In Vivo Chromatin Decondensation Assays: Molecular Genetic Analysis of Chromatin Unfolding Characteristics of Selected Proteins
Of critical importance to many of the events underlying transcriptional control of gene expression are modifications to core and linker histones that regulate the accessibility of trans-acting factors to the DNA substrate within the context of chromatin. Likewise, control over the initiation of DNA replication, as well as the ability of the replication machinery to proceed during elongation through the multiple levels of chromatin condensation that are likely to be encountered, is almost certain to involve the creation of chromatin accessibility. In the latter case in particular, chromatin access will likely need to be a transient event so as to prevent total genomic unraveling of the chromatin that would be deleterious to cells. While there are many molecular and biochemical approaches in use to study histone changes and their relationship to transcription and chromatin accessibility, few techniques exist that allow a molecular dissection of the events underlying DNA replication control as it pertains to chromatin changes and accessibility. In this review, we outline a novel experimental strategy for addressing the ability of specific proteins to induce large-scale chromatin unfolding (decondensation) in vivo upon site-specific targeting to an engineered locus. We have used this system successfully to directly address the ability of DNA replication proteins to create chromatin accessibility and have incorporated modifications to the basic approach that allow for a molecular genetic analysis of the players involved in causing chromatin decondensation by a protein of interest. Here, we briefly describe the nature of the experimental system, its history, and a basic protocol for using the system. Alternative approaches involving co-transfections, concurrent drug treatments, and analysis of co-localizing histone modifications are also addressed, which are useful for extending basic findings to physiological mechanisms.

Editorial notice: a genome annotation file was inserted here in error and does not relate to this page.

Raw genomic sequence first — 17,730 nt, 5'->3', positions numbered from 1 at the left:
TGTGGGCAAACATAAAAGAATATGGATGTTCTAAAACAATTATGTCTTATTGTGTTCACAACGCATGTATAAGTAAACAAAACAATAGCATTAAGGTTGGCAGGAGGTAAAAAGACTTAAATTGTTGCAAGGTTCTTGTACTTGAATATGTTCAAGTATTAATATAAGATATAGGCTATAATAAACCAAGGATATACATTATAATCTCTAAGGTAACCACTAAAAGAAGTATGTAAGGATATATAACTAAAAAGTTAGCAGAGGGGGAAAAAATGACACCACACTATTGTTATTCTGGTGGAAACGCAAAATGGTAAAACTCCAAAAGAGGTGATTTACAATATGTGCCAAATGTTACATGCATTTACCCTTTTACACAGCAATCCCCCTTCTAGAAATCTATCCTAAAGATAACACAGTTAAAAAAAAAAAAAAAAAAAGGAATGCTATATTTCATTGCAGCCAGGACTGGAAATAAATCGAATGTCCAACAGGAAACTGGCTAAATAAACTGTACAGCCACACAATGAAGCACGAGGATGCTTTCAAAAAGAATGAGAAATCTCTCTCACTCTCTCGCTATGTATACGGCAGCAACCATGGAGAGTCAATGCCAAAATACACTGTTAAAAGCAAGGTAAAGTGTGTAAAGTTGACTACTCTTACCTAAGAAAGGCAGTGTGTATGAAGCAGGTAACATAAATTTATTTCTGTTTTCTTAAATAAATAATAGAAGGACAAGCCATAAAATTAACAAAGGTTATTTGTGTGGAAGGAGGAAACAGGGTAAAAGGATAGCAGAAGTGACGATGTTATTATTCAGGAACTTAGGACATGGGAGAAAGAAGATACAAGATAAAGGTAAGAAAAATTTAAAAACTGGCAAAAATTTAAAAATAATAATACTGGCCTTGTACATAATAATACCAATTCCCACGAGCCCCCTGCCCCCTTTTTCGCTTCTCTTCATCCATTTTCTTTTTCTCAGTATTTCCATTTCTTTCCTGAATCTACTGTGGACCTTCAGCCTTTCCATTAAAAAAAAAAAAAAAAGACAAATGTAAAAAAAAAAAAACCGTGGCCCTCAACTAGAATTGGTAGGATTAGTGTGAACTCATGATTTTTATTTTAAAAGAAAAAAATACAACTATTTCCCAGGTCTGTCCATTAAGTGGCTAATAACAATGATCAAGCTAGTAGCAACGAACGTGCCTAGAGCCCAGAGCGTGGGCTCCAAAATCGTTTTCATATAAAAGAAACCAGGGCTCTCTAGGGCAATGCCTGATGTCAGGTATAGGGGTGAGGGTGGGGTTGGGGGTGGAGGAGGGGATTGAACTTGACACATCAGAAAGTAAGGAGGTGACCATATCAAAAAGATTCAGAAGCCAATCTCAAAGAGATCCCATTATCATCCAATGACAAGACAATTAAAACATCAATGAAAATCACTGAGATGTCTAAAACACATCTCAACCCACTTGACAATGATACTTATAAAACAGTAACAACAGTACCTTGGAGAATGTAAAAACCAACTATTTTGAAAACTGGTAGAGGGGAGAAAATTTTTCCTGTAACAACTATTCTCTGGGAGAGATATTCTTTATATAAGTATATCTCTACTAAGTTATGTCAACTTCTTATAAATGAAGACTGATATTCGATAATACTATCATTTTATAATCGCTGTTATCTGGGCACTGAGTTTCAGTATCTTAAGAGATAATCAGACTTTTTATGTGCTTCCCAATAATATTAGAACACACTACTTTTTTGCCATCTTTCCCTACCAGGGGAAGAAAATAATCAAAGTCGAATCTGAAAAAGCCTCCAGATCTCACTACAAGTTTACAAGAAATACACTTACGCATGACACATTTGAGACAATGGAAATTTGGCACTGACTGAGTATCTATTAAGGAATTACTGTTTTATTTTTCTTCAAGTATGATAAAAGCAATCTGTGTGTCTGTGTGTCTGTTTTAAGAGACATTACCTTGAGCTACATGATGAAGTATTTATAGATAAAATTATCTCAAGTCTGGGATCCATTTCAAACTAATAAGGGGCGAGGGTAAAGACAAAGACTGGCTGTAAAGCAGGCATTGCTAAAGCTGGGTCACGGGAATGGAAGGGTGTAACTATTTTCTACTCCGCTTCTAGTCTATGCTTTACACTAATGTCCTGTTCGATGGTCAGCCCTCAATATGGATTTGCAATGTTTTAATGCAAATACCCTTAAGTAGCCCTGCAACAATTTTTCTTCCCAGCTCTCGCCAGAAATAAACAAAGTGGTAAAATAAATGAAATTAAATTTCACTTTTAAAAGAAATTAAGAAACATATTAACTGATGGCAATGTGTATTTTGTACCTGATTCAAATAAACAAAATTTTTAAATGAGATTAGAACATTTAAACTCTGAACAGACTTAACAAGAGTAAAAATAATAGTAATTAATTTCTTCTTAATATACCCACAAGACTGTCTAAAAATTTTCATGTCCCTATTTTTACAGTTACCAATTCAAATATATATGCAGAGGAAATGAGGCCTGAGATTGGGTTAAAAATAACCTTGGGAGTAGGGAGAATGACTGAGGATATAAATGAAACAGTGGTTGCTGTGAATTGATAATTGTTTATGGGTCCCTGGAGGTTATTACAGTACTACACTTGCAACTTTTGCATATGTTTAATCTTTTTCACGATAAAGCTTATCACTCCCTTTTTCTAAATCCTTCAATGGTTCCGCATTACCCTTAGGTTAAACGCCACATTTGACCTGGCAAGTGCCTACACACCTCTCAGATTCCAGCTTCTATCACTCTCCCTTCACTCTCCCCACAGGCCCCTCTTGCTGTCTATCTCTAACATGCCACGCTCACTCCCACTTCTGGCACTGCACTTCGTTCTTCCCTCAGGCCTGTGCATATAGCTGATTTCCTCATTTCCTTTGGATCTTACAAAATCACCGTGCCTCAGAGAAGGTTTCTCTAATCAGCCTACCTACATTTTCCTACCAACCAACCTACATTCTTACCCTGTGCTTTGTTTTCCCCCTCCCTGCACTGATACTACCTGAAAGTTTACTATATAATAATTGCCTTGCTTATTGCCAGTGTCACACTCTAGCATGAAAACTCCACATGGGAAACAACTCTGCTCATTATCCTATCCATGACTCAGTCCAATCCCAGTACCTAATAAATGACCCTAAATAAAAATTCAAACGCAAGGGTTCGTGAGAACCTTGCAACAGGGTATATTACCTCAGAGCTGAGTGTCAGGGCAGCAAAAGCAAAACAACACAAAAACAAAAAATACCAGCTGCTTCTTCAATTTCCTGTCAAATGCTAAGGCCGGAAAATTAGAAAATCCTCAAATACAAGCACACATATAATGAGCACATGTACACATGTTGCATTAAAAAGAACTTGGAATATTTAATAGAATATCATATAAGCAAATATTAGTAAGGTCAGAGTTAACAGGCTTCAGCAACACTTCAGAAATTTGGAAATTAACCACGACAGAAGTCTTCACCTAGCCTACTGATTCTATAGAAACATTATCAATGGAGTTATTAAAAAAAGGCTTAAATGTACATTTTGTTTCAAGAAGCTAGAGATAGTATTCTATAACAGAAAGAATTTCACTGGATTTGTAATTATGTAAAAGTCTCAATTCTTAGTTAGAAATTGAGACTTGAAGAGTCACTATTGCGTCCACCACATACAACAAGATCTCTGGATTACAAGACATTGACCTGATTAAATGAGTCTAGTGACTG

Key wordsAcetylation methylation chromatin decondensation histone modification Lac operator LacI DNA-binding domain protein targeting heterochromatin
We are extremely grateful to Andrew Belmont (University of Illinois, Urbana-Champaign) for providing us with the A03_1 cell line, the LacI-VP16 vector, and helpful suggestions. Work in the Alexandrow lab is supported by funds from the Florida Department of Health, the James and Esther King Foundation (Award 06-NIR-01), and the National Cancer Institute (Lung SPORE, Section 3; PSO-CA11997).
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